Adam Brice/Bryce married Bessie Adam before 1681 (their marriage is not obvious in Scotland's People) and they had the following children:
See below for further information regarding the children of George and Adam. Curiously, both named a daughter Sophia but it is not yet clear who they named her after; perhaps 'Bessie' was actually Sophia?
A large number of people with the name Danskine and variations lived in the Dunblane/Stirling area from around 1658. Isobell Danskine, who married Adam Brice (see above and below) in around 1722, could be either:
The parents of James Aikman, who was probably born around 1720 - 1725 in Stirling, are not yet identifiable for certain as there were several people with the same name baptised at St Ninian's, Stirling, around the same time:
Either of the last two may be the match, more likely the one baptised in 1722, on the basis that he was probably older than his wife (Sophia Bryce) when they married and his father was named James.
Two brothers, George and Adam Bryce, married and both named a daughter Sophia in the early 1700s in Stirling. It is belived that Adam's daughter Sophia is the person linked with this story.
George Bryce (bap 1681) married Janet Robison (probably Janet Robertson) on 18 April 1706 at St Ninian's (Ref 488/50/45) and they had the following children, all baptised at St Ninian's in Stirling:
Adam Bryce (bap 1689) married Isabel/Isobell Dantzken (also Dansken, Dantskin, Danskin) in around 1722 (location not known). They had the following children, all baptised at St Ninian's in Stirling:
James Aikman and Sophia Bryce (also shown as Bruce and Brice) married on 19 December 1746 at St Ninians (Ref 488/50/270). They had the following children, all baptised at St Ninian's in Stirling:
As noted below, Catharine McIntyre was recorded as being from Balquhidder when she married Peter McNee in 1798. There are two possible matches in Balquhidder records:
The book 'Old Stories of Stirling' by William Drysdale, has the following short section titled 'Blowing Up of St. Ninians Church'.
The following extract is from the account-book of Prince Charles: 18 Jan., 1746 Saturday The Prince at Falkirk, whether he ordered the corpses of Sir Robert Munro, of Colonel Whitney, and some other officers belonging to Hawley's army, to be brought and buried in the churchyard. Jan. 22 Wednesday at Bannockburn [...] Feb. 1 Saturday The Prince and his army began their retreat from Stirling, Bannockburn, &c. By an accident the church of St. Ninians was blown up, there being a quantity of powder lodged in it. Some country people and some Highlanders were killed by the blowing up of the church.
Adam Aikman (bap 1759) married Janet Stevenson at St Ninian's on 17 August 1788 (Ref 488/50/361). Janet may be the daughter of John Stevenson and baptised on 19 February 1763 at Stirling (Ref 490/50/257), and possibly the sister of Jean Stevenson (bap 5 May 1757 (Ref 490/50/209)) or Jean Stevenson (bap 23 February 1769 (Ref 490/50/291)).
Adam and Janet Aikman had the following children. It is possibly worth noting the apparent seven year gap after Adam and Janet were married and when they had their first child. Does this gap provide a clue to the missing birth record for Adam? No evidence has been found so far to confirm that he was baptised at St Ninians.
As noted above, the birth of Adam Aikman is assumed based on his age when he died in 1850 aged 55. The birth of Adam Aikman in or around 1795 has not been found on either Scotland's People or FindMyPast websites, and in fact no Adam Aikman was born in the period from 1790 to 1820 anywhere in the UK. A factor that tends to confirm he was born to Adam and Janet Aikman is that he named his first son and daughter after his parents in traditional Scottish style. It might therefore be said that, although no record has yet been found of his birth, it seems consistent with other information we have available so far. However, his birth still requires confirmation.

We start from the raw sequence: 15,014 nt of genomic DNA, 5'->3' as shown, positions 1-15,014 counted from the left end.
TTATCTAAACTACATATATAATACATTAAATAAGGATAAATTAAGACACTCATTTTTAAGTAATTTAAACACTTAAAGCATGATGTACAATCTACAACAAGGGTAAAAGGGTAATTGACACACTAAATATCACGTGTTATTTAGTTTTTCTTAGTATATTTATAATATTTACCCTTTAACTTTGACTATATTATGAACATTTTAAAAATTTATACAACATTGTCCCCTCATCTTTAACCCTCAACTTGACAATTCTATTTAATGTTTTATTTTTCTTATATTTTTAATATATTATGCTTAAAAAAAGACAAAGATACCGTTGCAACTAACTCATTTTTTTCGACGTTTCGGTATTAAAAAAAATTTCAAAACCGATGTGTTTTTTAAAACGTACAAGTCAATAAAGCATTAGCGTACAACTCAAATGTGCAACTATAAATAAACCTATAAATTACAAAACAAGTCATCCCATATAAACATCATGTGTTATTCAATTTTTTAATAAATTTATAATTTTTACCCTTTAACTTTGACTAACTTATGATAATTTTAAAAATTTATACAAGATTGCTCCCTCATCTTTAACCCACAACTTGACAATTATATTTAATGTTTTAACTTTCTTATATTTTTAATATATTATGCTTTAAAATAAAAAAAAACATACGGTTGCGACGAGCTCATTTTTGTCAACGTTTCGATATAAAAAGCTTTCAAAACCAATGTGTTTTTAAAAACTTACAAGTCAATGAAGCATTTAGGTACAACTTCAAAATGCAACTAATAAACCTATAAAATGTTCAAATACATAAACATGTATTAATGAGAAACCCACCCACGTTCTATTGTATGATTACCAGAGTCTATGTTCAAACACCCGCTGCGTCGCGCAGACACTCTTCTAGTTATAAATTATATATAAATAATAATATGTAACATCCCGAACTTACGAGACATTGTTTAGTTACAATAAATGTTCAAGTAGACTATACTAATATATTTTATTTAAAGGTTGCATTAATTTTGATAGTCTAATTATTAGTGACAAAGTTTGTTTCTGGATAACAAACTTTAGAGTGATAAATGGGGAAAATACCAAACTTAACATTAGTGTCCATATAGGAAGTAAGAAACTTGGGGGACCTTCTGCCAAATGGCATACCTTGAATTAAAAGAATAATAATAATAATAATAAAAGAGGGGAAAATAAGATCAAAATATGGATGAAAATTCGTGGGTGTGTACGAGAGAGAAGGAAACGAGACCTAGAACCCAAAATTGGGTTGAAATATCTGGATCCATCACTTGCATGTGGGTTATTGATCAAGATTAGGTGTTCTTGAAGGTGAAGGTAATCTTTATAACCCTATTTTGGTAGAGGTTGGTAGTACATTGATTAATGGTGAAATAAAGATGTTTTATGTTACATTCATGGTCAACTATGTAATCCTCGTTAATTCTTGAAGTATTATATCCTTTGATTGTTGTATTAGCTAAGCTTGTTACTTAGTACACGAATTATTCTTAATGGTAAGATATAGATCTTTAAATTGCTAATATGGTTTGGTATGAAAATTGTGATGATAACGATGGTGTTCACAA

In reply to a query about Adam Aikman's missing birth record, the Stirling Archivist checked through their Kirk Session minutes for St Ninians from 1780-1805 in early October 2017 but could find no reference to the baptism or birth. He recommended that a further check be undertaken of the old Parish Registers accessible via Scotland's People. A check of the 1795 registers (which was not free) showed the birth of James Aikman (bap 20 November 1795 (Ref 488/40/92), see below) but not Adam or any other name that looked similar to Adam Aikman. Further checks of the registers before and after 1795 will be made as time (and money) permits.
There were two other Stevenson/Aikman marriages around the same timeframe as Adam and Janet.
Hugh Stevenson married Margaret Aikman on 12 November 1780 (Ref 488/50/343).
James Aiken (misspelled from Aikman) and Elizabeth Stevenson who married at St Ninians on 13 August 1786 (Ref 488/50/357) had the following children, all baptised at St Ninians:
As noted below, Peter McNee married Catharine McIntyre on 13 January 1798 in Kincardine. There was no-one with that name apparently registered in St Ninian's, Stirling, from 1760 to 1780. Two boys with the name Peter McNee, who might match were born in the Port of Menteith, to the west of Stirling:
Peter McNee married Catharine McIntyre on 13 January 1798 in Kincardine. (Ref 364 10/233). Their marriage record notes that Catherine was from Balquhidder parish. Peter and Catherine McNee had the following children, all born in Kincardine, during which time the spelling of the surname varied as shown in the surnames:
An Aikman family in Edinburgh was also to end up with links to New Zealand. James Aikman and May Campbell had the following children, all born in Edinburgh (685/1):
On 17 November 2003, Sue Sustenance posted the following information about the Bonnymuir Rising of 1820:
I have a copy of an article from a Stirling 1903 newspaper found in a family Bible in Victoria Australia. It is a Long Service Award to Adam Aikman aged 79 years employee of Muir and Patton Ltd coal merchants. Quote "His Father was connected with the Bonnymuir Rising in 1820 and narrowly escaped being beheaded with Baird and Hardie. A tragic souvenir of those stirring times in the possession of Mr Aikman is a letter written by Hardie to his sweetheart on the eve of his execution September 7 1820". The father Adam Aikman was not transported like some, and was married in 1826 and lived in Cambusbarron.' (Source http://archiver.rootsweb.ancestry.com/th/read/SCT-STIRLINGSHIRE/2003-11/1069064796)
Was Adam Aikman involved in the Bonnymuir Rising?
The Stirling Archives website provides some background to this event. It noted that after the end of the Napoleonic wars, Britain had experienced an economic downturn. As a result, the wages of weavers halved and their conditions deteriorated rapidly. In 1813, 40,000 weavers went on strike for two months; the strike only ended when the government arrested the leaders and forced them back to work. News of the slaughter of radical protestors at Manchester in 1819 (the so-called 'Peterloo Massacre') caused concern across Britain. The government was concerned at potential dissent and set out to crush any revolutionary activities. The Aikman family were said to be weavers and may have also suffered during this period. They may also have been seen as sympathisers.